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Lending to SMEs in Ireland has been paltry under government schemes

Written by Robert McHugh, on 3rd Jun 2020. Posted in Financial

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Goodbody Stockbrokers has released its latest Irish Economy Health Check which uses UK trends as a guide as to what the potential demand for loans by Irish SMEs may be. 

Goodbody say the extraordinary take-up under the three pandemic lending schemes in the UK highlights the urgency for an increase in the scope and scale of government-backed schemes in Ireland.  

Lending to UK businesses under the three new lending facilities set up since the start of the pandemic continued to increase last week. A further £3.9bn in lending was approved to 94,000 businesses in the week to 31st May. This takes the total amount lent under the three main lending schemes to £31.3bn to 745, 000 businesses.

According to UK Finance, an average of 275,000 loans and overdrafts were issued per year over the past five years by the 10 largest banking groups. The total number of facilities agreed also amounts to c.31% of non-financial businesses in the UK.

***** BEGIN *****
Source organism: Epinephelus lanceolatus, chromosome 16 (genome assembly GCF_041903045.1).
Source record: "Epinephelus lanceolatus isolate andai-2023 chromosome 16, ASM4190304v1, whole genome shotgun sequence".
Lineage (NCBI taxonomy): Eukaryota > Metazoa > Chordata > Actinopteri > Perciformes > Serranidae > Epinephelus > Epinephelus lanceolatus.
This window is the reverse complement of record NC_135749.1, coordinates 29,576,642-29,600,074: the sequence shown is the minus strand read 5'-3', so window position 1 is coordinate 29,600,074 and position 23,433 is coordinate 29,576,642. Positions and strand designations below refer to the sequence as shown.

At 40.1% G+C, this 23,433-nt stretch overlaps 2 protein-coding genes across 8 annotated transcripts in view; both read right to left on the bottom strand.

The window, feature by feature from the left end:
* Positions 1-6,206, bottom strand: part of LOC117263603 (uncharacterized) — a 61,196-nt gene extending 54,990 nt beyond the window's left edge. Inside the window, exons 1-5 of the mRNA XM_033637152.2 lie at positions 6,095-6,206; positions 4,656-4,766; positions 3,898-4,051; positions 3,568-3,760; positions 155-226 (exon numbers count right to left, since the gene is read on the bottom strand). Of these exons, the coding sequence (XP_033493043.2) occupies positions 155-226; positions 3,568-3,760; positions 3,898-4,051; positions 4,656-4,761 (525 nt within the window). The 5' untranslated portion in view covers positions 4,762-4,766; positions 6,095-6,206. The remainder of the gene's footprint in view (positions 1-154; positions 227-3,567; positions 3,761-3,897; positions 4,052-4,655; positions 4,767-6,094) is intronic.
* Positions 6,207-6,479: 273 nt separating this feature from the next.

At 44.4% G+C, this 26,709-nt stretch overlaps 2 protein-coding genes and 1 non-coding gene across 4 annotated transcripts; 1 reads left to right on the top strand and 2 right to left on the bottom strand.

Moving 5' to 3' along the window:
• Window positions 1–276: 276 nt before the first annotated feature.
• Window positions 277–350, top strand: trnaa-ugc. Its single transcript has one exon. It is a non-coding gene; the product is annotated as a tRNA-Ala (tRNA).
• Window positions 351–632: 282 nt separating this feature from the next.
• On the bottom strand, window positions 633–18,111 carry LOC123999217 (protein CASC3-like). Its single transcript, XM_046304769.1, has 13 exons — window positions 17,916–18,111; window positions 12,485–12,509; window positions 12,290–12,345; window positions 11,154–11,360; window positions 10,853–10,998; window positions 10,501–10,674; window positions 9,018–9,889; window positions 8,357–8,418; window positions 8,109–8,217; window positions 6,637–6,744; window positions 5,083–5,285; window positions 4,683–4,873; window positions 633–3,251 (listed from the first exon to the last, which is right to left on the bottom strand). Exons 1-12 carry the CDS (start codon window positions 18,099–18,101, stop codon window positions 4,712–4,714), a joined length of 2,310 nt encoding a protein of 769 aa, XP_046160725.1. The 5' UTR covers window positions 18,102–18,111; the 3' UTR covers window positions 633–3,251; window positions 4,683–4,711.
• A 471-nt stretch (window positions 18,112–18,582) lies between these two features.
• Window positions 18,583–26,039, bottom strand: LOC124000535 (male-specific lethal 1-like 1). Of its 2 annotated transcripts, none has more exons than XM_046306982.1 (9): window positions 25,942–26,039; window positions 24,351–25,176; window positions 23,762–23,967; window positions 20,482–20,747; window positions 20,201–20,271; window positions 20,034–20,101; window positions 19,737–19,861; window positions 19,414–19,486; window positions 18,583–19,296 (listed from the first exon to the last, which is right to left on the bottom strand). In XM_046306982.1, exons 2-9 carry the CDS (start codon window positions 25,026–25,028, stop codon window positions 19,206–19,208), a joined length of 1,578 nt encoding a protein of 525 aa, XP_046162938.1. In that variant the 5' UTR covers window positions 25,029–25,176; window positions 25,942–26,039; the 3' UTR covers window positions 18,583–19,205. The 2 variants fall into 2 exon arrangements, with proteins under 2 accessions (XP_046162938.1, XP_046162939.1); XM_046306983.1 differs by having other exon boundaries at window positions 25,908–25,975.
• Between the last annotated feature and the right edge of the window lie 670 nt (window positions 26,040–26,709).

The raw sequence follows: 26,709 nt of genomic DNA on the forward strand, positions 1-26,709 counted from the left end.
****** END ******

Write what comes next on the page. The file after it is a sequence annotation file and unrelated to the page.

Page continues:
Goodbody used the UK trends as a guide as to what the potential demand for loans by Irish SMEs may be. Scaling the lending done in the UK, this would potentially result in lending of €3.4bn

ISME, the group representing Irish SMEs, noted the very low take-up of loans under the schemes that have been introduced in Ireland to date. Less than €75m has found its way to SMEs, while legislation has not yet been passed for the additional government guaranteed lending scheme. 

A new government will need to be formed before this happens. The UK experience suggests that banks may be unwilling to lend to businesses in this environment, even with an 80% government-guarantee.

According to Goodbody Stockbrokers, "The funding characteristics of UK and Irish SMEs are not that different and with both countries experiencing lockdowns of similar scale and duration, cash-burn is unlikely to be dramatically different. While debt will not be the answer for all firms, there is an urgent need for additional lending supports for Irish SMEs."

Source: www.businessworld.ie

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